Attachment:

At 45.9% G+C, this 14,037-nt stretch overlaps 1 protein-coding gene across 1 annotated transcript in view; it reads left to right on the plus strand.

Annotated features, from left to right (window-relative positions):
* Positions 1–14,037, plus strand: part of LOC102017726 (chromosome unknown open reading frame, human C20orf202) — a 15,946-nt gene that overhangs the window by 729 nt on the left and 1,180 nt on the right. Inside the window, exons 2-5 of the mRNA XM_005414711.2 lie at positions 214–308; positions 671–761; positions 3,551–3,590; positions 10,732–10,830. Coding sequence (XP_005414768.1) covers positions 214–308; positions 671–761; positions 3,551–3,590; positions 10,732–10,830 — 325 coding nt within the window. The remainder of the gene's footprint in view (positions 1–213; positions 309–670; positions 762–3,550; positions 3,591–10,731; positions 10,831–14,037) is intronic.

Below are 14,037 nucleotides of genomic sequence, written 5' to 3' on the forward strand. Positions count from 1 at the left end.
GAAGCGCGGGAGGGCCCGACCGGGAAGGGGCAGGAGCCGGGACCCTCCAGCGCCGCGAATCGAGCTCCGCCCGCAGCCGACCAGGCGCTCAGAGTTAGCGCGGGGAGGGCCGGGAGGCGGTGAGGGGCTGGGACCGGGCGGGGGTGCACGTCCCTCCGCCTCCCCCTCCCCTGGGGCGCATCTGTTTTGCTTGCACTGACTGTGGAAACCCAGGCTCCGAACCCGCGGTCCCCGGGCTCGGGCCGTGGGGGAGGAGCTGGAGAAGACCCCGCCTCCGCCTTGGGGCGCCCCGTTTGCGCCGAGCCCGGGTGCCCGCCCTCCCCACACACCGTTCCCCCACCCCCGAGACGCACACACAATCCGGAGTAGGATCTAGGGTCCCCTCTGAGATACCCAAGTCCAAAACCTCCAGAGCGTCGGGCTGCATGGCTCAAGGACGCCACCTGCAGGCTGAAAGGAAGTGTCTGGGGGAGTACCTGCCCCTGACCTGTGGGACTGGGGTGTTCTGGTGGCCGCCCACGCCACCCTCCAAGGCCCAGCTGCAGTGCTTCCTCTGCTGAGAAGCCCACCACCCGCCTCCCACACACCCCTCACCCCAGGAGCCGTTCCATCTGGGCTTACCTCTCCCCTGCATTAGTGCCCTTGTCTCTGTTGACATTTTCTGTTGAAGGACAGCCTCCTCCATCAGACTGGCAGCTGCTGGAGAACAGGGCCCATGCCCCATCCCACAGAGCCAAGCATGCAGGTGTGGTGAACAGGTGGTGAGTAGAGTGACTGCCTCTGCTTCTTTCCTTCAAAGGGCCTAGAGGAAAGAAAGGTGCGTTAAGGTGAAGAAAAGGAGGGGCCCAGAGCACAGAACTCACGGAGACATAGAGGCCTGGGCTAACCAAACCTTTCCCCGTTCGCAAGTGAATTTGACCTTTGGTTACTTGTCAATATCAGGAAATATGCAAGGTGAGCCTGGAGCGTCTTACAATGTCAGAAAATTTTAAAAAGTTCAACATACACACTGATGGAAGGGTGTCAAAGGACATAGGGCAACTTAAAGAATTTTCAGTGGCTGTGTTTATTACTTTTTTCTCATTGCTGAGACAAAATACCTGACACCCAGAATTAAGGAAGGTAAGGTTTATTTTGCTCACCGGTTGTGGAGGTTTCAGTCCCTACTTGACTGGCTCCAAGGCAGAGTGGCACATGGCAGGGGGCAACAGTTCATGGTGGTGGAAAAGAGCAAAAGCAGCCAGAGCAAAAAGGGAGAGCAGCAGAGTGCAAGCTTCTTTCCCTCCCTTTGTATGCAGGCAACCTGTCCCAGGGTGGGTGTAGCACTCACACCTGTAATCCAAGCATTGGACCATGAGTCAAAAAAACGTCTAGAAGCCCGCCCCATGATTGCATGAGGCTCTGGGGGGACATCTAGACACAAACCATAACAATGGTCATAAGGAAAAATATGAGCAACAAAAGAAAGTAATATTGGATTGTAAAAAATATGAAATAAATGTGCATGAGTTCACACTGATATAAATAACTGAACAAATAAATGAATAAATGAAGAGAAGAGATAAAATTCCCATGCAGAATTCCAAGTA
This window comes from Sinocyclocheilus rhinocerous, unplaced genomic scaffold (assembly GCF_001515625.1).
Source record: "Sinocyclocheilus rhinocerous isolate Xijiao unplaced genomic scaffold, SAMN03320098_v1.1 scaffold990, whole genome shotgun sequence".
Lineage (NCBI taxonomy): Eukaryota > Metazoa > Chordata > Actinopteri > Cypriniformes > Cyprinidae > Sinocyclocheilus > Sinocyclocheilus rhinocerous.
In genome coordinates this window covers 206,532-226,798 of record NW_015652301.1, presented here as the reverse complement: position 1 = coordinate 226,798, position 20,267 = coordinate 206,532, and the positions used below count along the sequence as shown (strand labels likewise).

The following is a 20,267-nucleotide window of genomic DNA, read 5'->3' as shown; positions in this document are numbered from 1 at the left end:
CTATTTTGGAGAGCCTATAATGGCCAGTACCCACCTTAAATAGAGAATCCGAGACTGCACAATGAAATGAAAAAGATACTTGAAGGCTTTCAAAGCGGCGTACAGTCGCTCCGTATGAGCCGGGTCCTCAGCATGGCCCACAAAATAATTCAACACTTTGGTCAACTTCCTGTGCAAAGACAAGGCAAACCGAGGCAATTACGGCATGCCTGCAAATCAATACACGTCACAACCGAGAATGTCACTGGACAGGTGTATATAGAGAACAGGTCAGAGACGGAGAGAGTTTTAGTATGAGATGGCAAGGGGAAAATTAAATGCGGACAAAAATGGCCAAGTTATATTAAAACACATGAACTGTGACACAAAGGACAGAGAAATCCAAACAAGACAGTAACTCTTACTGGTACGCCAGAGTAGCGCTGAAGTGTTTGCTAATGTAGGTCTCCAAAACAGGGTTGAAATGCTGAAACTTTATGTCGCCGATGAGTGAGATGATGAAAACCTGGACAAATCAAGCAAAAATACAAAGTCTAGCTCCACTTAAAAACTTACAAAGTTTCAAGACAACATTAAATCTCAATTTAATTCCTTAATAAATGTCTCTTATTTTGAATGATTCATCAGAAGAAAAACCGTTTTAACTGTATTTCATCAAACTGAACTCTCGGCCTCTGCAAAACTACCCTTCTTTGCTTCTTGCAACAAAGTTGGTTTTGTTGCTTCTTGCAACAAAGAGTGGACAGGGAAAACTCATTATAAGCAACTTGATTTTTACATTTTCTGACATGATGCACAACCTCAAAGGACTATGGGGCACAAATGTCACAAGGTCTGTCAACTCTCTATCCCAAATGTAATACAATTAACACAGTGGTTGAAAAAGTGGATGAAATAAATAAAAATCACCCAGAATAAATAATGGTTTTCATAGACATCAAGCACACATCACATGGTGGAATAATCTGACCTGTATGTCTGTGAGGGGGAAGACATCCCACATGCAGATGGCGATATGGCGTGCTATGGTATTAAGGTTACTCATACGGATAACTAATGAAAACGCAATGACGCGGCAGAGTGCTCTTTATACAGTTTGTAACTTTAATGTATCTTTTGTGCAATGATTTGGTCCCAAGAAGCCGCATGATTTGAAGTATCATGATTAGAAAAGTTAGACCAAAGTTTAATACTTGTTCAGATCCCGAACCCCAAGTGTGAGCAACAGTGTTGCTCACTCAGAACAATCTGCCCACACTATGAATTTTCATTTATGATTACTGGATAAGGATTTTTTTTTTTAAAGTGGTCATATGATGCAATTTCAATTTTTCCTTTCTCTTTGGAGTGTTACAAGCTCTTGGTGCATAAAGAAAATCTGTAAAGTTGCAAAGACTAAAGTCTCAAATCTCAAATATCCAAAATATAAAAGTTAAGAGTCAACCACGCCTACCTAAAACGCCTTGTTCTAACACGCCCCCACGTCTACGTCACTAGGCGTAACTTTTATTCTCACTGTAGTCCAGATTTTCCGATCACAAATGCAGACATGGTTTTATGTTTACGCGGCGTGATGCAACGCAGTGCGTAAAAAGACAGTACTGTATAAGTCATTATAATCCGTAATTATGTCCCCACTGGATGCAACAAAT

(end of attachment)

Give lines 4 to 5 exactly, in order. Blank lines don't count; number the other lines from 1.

Below are 14,037 nucleotides of genomic sequence, written 5' to 3' on the forward strand. Positions count from 1 at the left end.
GAAGCGCGGGAGGGCCCGACCGGGAAGGGGCAGGAGCCGGGACCCTCCAGCGCCGCGAATCGAGCTCCGCCCGCAGCCGACCAGGCGCTCAGAGTTAGCGCGGGGAGGGCCGGGAGGCGGTGAGGGGCTGGGACCGGGCGGGGGTGCACGTCCCTCCGCCTCCCCCTCCCCTGGGGCGCATCTGTTTTGCTTGCACTGACTGTGGAAACCCAGGCTCCGAACCCGCGGTCCCCGGGCTCGGGCCGTGGGGGAGGAGCTGGAGAAGACCCCGCCTCCGCCTTGGGGCGCCCCGTTTGCGCCGAGCCCGGGTGCCCGCCCTCCCCACACACCGTTCCCCCACCCCCGAGACGCACACACAATCCGGAGTAGGATCTAGGGTCCCCTCTGAGATACCCAAGTCCAAAACCTCCAGAGCGTCGGGCTGCATGGCTCAAGGACGCCACCTGCAGGCTGAAAGGAAGTGTCTGGGGGAGTACCTGCCCCTGACCTGTGGGACTGGGGTGTTCTGGTGGCCGCCCACGCCACCCTCCAAGGCCCAGCTGCAGTGCTTCCTCTGCTGAGAAGCCCACCACCCGCCTCCCACACACCCCTCACCCCAGGAGCCGTTCCATCTGGGCTTACCTCTCCCCTGCATTAGTGCCCTTGTCTCTGTTGACATTTTCTGTTGAAGGACAGCCTCCTCCATCAGACTGGCAGCTGCTGGAGAACAGGGCCCATGCCCCATCCCACAGAGCCAAGCATGCAGGTGTGGTGAACAGGTGGTGAGTAGAGTGACTGCCTCTGCTTCTTTCCTTCAAAGGGCCTAGAGGAAAGAAAGGTGCGTTAAGGTGAAGAAAAGGAGGGGCCCAGAGCACAGAACTCACGGAGACATAGAGGCCTGGGCTAACCAAACCTTTCCCCGTTCGCAAGTGAATTTGACCTTTGGTTACTTGTCAATATCAGGAAATATGCAAGGTGAGCCTGGAGCGTCTTACAATGTCAGAAAATTTTAAAAAGTTCAACATACACACTGATGGAAGGGTGTCAAAGGACATAGGGCAACTTAAAGAATTTTCAGTGGCTGTGTTTATTACTTTTTTCTCATTGCTGAGACAAAATACCTGACACCCAGAATTAAGGAAGGTAAGGTTTATTTTGCTCACCGGTTGTGGAGGTTTCAGTCCCTACTTGACTGGCTCCAAGGCAGAGTGGCACATGGCAGGGGGCAACAGTTCATGGTGGTGGAAAAGAGCAAAAGCAGCCAGAGCAAAAAGGGAGAGCAGCAGAGTGCAAGCTTCTTTCCCTCCCTTTGTATGCAGGCAACCTGTCCCAGGGTGGGTGTAGCACTCACACCTGTAATCCAAGCATTGGACCATGAGTCAAAAAAACGTCTAGAAGCCCGCCCCATGATTGCATGAGGCTCTGGGGGGACATCTAGACACAAACCATAACAATGGTCATAAGGAAAAATATGAGCAACAAAAGAAAGTAATATTGGATTGTAAAAAATATGAAATAAATGTGCATGAGTTCACACTGATATAAATAACTGAACAAATAAATGAATAAATGAAGAGAAGAGATAAAATTCCCATGCAGAATTCCAAGTA